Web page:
As a parent, you might end up helping your kids financially longer than you expected.
Being an adult child today means that there is a good chance that you get some help from your older parents.
This can have negative implications for the aging parents’ estate, however, if appropriate techniques have not been used. A recent study determined that 79% of parents across the United States assist with the living expenses of their adult children. If support continues over the course of many years, this could destroy a parent’s efforts to try to save for their own retirement.
Since one-third of young people between the ages of 15 to 34 still live at home across the United States, this can have far reaching implications. Three quarters of those adult children have parents paying for things like cellphone bills or groceries, according to the study completed by Merrill Lynch. Although some people are in a short-term position that requires assistance from their parents, when this stretches on for a long period of time, it can become problematic for everyone involved. An older parent who expected that he or she was providing short term assistance could find themselves dealing with the difficult situation of no longer being able to afford to do so or seeing their dwindling retirement account reflect the fact that help has occurred over the course of many years.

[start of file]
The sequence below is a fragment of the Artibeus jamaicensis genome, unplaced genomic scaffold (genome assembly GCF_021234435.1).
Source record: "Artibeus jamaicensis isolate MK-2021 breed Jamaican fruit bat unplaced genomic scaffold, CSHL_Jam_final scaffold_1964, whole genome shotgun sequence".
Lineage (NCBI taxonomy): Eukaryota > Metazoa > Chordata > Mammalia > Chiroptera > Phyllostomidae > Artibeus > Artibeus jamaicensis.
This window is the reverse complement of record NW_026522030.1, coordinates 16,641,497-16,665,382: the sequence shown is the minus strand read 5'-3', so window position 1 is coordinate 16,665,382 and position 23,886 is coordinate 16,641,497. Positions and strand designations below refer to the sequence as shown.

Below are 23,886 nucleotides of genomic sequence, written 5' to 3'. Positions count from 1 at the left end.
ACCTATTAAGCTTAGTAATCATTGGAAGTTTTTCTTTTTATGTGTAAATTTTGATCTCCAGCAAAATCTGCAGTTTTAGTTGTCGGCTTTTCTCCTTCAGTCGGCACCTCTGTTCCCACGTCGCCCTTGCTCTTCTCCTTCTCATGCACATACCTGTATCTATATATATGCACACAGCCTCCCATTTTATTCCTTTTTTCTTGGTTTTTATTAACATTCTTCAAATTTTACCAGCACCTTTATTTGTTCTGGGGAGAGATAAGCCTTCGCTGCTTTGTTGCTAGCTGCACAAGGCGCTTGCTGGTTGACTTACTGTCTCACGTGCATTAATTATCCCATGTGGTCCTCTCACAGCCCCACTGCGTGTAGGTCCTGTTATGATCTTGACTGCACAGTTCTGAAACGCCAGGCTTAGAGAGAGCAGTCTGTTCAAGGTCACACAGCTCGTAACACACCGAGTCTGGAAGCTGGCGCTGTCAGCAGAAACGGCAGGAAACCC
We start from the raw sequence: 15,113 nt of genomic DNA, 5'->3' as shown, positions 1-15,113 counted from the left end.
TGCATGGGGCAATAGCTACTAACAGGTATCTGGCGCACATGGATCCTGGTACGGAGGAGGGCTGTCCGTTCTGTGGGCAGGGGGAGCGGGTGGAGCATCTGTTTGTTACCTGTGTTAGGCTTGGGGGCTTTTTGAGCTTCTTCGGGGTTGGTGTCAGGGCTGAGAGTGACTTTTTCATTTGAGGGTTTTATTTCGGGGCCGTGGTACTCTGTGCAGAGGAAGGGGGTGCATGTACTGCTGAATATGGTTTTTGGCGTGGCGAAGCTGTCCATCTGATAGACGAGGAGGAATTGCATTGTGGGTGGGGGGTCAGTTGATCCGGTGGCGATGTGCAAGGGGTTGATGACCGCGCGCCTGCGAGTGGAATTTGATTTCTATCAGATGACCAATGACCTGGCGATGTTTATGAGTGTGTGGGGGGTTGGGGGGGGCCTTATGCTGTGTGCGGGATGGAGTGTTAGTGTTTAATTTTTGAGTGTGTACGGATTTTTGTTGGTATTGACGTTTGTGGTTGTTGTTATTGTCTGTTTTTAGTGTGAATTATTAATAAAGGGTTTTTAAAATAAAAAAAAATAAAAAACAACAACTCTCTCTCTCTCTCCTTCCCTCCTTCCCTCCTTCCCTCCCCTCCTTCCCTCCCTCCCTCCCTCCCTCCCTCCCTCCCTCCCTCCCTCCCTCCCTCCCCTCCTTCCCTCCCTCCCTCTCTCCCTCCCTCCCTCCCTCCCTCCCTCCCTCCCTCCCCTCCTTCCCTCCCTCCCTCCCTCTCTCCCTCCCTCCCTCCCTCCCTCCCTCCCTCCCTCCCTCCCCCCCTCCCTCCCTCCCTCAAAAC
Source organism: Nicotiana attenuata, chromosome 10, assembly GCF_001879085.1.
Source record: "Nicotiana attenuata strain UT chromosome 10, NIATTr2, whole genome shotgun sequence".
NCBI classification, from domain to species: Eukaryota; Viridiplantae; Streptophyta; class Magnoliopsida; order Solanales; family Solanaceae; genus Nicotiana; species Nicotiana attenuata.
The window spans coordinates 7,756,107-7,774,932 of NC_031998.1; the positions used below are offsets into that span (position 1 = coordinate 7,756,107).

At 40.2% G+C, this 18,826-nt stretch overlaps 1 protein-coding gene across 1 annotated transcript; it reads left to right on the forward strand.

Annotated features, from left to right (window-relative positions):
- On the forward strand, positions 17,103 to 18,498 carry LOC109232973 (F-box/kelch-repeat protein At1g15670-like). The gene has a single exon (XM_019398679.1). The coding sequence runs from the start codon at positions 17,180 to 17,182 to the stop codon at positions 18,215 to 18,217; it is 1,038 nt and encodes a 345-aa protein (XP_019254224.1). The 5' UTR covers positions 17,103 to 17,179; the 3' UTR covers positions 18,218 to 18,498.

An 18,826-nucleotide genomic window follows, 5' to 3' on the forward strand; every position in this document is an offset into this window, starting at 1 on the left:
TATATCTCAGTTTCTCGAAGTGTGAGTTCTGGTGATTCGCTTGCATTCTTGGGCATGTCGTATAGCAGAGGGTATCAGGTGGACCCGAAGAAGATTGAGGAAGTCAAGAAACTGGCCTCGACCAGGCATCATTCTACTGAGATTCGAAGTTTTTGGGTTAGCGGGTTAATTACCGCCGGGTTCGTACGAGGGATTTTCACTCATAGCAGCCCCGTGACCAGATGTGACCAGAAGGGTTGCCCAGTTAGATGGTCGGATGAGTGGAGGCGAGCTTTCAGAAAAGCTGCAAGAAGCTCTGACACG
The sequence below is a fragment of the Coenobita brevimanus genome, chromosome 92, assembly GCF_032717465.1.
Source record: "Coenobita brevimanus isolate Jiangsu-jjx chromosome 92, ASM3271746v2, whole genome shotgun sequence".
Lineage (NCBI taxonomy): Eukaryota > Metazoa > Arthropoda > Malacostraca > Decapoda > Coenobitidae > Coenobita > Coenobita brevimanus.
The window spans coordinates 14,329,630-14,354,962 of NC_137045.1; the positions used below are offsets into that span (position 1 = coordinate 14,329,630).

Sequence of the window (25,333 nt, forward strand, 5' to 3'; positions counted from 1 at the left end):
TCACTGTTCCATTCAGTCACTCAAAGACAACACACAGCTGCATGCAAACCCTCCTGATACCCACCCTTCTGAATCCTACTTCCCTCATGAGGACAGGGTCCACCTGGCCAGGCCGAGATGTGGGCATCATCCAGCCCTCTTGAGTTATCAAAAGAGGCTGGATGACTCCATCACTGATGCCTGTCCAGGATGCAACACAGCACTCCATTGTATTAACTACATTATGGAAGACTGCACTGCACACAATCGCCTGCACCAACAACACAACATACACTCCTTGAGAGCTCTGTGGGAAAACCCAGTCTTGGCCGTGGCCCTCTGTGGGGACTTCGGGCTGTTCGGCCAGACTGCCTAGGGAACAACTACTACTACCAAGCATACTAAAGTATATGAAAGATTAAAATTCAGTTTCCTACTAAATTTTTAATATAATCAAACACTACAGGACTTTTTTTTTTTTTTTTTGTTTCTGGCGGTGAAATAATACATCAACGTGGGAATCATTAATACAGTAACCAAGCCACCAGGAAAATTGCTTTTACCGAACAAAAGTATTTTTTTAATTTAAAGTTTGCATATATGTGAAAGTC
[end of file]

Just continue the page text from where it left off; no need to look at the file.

Having conversations with adult children about their plans and how they might be able to better contribute to their own financial stability can help to break a cycle. The support provided by an aging parent must be done in consideration with the holistic picture of their finances, such as long-term care plans, estate planning needs, and retirement planning concerns.